If you are using a single pump, switch breasts periodically during the pumping session.
Look at a picture of your baby while you pump, or even keep one of his blankets or tee shirts nearby. This helps your milk flow.
Keep a clean cloth diaper or towel with your pump to dry your breasts when you’re finished.
Drink plenty of water and other healthy fluids while nursing and pumping. You need the hydration, and it will help with your milk production.
Wear clothing that makes it easy to access your breasts, and lean forward slightly while pumping to keep milk from dripping onto your shirt or pants.
Rinse your pump’s tubing, flanges, and collection bottles after every use, and then wash them with warm, soapy water.
Q. How long can breast milk be stored?
A. In a properly sealed container, your breast milk should stay safe in the refrigerator for three to five days. You can freeze it for up to six months.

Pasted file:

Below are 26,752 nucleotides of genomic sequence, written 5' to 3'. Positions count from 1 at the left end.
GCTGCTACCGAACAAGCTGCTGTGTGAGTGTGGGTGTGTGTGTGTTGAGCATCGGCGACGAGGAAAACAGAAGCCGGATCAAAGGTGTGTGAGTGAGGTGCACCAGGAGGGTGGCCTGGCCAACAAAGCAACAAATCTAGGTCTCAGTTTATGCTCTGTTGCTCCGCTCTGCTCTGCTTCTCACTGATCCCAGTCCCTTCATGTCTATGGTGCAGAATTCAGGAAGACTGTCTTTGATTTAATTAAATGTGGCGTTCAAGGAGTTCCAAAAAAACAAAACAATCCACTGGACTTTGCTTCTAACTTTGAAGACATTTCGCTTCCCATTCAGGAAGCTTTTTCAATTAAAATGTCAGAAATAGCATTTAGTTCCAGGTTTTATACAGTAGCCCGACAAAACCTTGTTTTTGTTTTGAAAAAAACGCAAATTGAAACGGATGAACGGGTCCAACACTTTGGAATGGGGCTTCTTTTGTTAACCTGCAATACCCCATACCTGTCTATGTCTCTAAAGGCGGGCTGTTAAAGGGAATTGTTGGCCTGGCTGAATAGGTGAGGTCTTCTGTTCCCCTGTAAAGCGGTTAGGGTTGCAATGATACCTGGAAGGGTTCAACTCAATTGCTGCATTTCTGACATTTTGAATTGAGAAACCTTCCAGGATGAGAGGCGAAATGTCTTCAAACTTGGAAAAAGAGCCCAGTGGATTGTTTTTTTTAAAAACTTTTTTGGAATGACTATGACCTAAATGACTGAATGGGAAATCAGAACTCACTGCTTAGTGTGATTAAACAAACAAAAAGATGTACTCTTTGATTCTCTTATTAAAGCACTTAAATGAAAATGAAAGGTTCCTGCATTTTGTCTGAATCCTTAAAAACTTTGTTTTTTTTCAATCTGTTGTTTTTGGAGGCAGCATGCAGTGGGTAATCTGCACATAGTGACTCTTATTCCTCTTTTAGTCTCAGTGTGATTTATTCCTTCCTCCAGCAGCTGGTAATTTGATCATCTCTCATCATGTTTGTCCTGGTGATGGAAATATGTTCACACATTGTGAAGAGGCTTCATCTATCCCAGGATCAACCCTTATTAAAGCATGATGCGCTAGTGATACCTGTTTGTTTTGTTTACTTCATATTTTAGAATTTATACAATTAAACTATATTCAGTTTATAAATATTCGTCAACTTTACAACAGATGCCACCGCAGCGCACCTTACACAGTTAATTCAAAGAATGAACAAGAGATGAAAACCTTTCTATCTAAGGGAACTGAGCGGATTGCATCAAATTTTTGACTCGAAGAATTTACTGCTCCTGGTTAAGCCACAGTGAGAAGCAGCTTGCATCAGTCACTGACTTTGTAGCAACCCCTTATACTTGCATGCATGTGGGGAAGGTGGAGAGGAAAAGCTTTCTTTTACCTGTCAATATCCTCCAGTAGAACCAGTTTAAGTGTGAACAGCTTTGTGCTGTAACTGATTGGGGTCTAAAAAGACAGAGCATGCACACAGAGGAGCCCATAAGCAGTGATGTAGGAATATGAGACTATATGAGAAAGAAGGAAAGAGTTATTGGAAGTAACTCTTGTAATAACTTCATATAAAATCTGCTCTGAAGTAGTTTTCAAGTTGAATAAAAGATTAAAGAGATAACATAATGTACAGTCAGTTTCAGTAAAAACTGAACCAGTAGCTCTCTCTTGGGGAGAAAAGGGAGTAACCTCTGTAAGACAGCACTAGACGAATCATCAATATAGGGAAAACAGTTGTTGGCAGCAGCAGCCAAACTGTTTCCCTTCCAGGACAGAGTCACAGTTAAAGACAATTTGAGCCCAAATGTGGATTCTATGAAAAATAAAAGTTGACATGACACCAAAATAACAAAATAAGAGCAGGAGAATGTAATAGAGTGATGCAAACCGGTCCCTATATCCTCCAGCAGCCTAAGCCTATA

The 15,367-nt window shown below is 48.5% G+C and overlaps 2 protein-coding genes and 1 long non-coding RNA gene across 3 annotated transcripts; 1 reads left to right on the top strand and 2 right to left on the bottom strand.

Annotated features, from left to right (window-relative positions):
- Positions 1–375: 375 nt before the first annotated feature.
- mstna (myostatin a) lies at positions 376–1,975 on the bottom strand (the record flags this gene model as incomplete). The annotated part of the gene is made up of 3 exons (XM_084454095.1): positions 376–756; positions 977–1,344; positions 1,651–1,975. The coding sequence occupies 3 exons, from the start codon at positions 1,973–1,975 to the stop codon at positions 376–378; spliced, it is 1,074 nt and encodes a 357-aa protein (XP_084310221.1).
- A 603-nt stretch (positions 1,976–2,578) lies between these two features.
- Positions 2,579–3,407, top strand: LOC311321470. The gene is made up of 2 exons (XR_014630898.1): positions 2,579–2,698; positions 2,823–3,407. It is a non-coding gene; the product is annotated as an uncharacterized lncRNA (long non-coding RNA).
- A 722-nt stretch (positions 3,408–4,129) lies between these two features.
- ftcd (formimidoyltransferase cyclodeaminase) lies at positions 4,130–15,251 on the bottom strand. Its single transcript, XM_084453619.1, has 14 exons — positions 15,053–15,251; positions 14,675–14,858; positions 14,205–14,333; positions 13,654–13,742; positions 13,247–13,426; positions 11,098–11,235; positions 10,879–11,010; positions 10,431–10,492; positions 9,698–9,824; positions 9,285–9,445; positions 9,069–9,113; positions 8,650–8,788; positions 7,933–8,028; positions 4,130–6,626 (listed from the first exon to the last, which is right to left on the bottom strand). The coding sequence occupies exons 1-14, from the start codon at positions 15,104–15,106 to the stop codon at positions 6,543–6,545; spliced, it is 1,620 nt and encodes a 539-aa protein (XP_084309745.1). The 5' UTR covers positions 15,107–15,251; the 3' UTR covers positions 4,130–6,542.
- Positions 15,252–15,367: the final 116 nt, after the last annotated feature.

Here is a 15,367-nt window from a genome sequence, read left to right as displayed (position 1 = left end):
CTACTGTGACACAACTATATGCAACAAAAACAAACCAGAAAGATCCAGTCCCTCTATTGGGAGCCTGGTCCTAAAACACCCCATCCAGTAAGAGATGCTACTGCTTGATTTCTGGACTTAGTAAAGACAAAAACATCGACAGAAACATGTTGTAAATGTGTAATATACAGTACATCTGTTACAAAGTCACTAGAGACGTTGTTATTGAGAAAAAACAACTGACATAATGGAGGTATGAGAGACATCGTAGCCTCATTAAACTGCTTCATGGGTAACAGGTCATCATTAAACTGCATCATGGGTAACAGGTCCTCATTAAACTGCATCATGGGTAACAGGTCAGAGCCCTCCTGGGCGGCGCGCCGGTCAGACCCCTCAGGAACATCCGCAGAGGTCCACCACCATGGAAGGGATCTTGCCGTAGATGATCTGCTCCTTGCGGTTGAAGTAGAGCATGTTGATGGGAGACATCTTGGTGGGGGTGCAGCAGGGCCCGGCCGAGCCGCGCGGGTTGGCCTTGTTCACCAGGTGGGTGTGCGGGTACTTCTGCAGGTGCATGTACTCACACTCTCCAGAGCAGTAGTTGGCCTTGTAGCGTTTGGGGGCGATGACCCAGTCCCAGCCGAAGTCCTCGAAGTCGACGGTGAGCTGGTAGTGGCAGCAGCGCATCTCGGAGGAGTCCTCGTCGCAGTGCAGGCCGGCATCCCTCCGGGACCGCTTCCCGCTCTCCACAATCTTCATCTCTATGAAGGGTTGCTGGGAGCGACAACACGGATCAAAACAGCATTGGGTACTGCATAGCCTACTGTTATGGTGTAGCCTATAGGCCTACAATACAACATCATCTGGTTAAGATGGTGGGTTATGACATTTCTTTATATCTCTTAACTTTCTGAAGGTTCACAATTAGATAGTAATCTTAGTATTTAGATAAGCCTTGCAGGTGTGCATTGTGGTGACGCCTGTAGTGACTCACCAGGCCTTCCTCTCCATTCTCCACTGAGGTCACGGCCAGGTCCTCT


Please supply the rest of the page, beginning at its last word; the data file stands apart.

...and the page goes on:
Q. What should I do if pumping hurts?
A. While you might have a bit of discomfort in the beginning, pumping shouldn’t hurt. If it does, check that the pump flange is not rubbing against your nipple, and lower the pump suction. Applying a breast moisturizer may also help with chapped or sore nipples. If the pain is severe, however, or interferes with breastfeeding or pumping, check with your doctor or lactation consultant.
Q. Are there any techniques to increase milk production when pumping?
A. Yes, there are. First, be sure you’re comfortable and relaxed and that your pump is set appropriately. Next, try a few “power pumping” sessions. These are multiple short pumping sessions carried out in one hour. A typical schedule might be:
20 minutes pumping
10 minutes pumping
10 minutes pumping
Do two power-pumping sessions each day.
You can also try pumping more frequently throughout the day, or adding in a few extra pumping sessions between your baby’s nursing sessions.